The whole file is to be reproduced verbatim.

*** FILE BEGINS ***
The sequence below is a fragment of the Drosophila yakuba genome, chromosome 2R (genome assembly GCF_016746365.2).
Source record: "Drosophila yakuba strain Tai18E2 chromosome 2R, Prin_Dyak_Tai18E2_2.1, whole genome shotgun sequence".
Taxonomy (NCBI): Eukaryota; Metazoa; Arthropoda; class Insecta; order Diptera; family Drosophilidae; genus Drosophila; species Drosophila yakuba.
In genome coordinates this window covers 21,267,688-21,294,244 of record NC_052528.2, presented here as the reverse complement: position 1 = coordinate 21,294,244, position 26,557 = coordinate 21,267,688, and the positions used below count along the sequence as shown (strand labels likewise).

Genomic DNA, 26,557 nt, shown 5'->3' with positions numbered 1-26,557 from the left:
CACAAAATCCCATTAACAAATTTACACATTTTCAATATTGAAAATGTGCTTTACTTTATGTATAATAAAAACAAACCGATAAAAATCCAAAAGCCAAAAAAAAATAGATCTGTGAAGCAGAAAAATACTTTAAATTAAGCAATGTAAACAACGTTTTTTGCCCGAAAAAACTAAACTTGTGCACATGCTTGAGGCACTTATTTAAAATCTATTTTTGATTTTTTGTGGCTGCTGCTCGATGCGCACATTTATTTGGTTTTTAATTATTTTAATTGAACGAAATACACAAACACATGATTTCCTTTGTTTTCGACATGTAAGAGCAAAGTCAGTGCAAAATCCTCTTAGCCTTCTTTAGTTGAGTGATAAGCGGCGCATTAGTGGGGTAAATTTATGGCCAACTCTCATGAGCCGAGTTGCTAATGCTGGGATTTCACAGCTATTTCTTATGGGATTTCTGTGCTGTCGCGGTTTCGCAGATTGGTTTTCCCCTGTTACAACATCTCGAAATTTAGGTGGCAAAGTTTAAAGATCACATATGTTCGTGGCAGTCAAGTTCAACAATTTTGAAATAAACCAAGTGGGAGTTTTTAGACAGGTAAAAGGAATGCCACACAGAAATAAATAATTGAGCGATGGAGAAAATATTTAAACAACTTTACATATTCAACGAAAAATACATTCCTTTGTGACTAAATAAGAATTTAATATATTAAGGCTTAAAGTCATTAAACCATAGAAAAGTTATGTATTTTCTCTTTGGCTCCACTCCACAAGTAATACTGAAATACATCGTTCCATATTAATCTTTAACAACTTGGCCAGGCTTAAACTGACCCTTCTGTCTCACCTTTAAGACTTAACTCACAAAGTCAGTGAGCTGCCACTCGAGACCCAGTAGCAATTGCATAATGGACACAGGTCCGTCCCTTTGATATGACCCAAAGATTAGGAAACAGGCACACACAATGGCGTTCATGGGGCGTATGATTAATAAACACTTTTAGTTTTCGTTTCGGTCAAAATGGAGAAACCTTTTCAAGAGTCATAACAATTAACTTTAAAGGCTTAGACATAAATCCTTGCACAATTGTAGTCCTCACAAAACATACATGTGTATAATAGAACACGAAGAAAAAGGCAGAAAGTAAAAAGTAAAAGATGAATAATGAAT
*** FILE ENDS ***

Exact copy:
The sequence below is a fragment of the Drosophila yakuba genome, chromosome 2R (genome assembly GCF_016746365.2).
Source record: "Drosophila yakuba strain Tai18E2 chromosome 2R, Prin_Dyak_Tai18E2_2.1, whole genome shotgun sequence".
Taxonomy (NCBI): Eukaryota; Metazoa; Arthropoda; class Insecta; order Diptera; family Drosophilidae; genus Drosophila; species Drosophila yakuba.
In genome coordinates this window covers 21,267,688-21,294,244 of record NC_052528.2, presented here as the reverse complement: position 1 = coordinate 21,294,244, position 26,557 = coordinate 21,267,688, and the positions used below count along the sequence as shown (strand labels likewise).

Genomic DNA, 26,557 nt, shown 5'->3' with positions numbered 1-26,557 from the left:
CACAAAATCCCATTAACAAATTTACACATTTTCAATATTGAAAATGTGCTTTACTTTATGTATAATAAAAACAAACCGATAAAAATCCAAAAGCCAAAAAAAAATAGATCTGTGAAGCAGAAAAATACTTTAAATTAAGCAATGTAAACAACGTTTTTTGCCCGAAAAAACTAAACTTGTGCACATGCTTGAGGCACTTATTTAAAATCTATTTTTGATTTTTTGTGGCTGCTGCTCGATGCGCACATTTATTTGGTTTTTAATTATTTTAATTGAACGAAATACACAAACACATGATTTCCTTTGTTTTCGACATGTAAGAGCAAAGTCAGTGCAAAATCCTCTTAGCCTTCTTTAGTTGAGTGATAAGCGGCGCATTAGTGGGGTAAATTTATGGCCAACTCTCATGAGCCGAGTTGCTAATGCTGGGATTTCACAGCTATTTCTTATGGGATTTCTGTGCTGTCGCGGTTTCGCAGATTGGTTTTCCCCTGTTACAACATCTCGAAATTTAGGTGGCAAAGTTTAAAGATCACATATGTTCGTGGCAGTCAAGTTCAACAATTTTGAAATAAACCAAGTGGGAGTTTTTAGACAGGTAAAAGGAATGCCACACAGAAATAAATAATTGAGCGATGGAGAAAATATTTAAACAACTTTACATATTCAACGAAAAATACATTCCTTTGTGACTAAATAAGAATTTAATATATTAAGGCTTAAAGTCATTAAACCATAGAAAAGTTATGTATTTTCTCTTTGGCTCCACTCCACAAGTAATACTGAAATACATCGTTCCATATTAATCTTTAACAACTTGGCCAGGCTTAAACTGACCCTTCTGTCTCACCTTTAAGACTTAACTCACAAAGTCAGTGAGCTGCCACTCGAGACCCAGTAGCAATTGCATAATGGACACAGGTCCGTCCCTTTGATATGACCCAAAGATTAGGAAACAGGCACACACAATGGCGTTCATGGGGCGTATGATTAATAAACACTTTTAGTTTTCGTTTCGGTCAAAATGGAGAAACCTTTTCAAGAGTCATAACAATTAACTTTAAAGGCTTAGACATAAATCCTTGCACAATTGTAGTCCTCACAAAACATACATGTGTATAATAGAACACGAAGAAAAAGGCAGAAAGTAAAAAGTAAAAGATGAATAATGAAT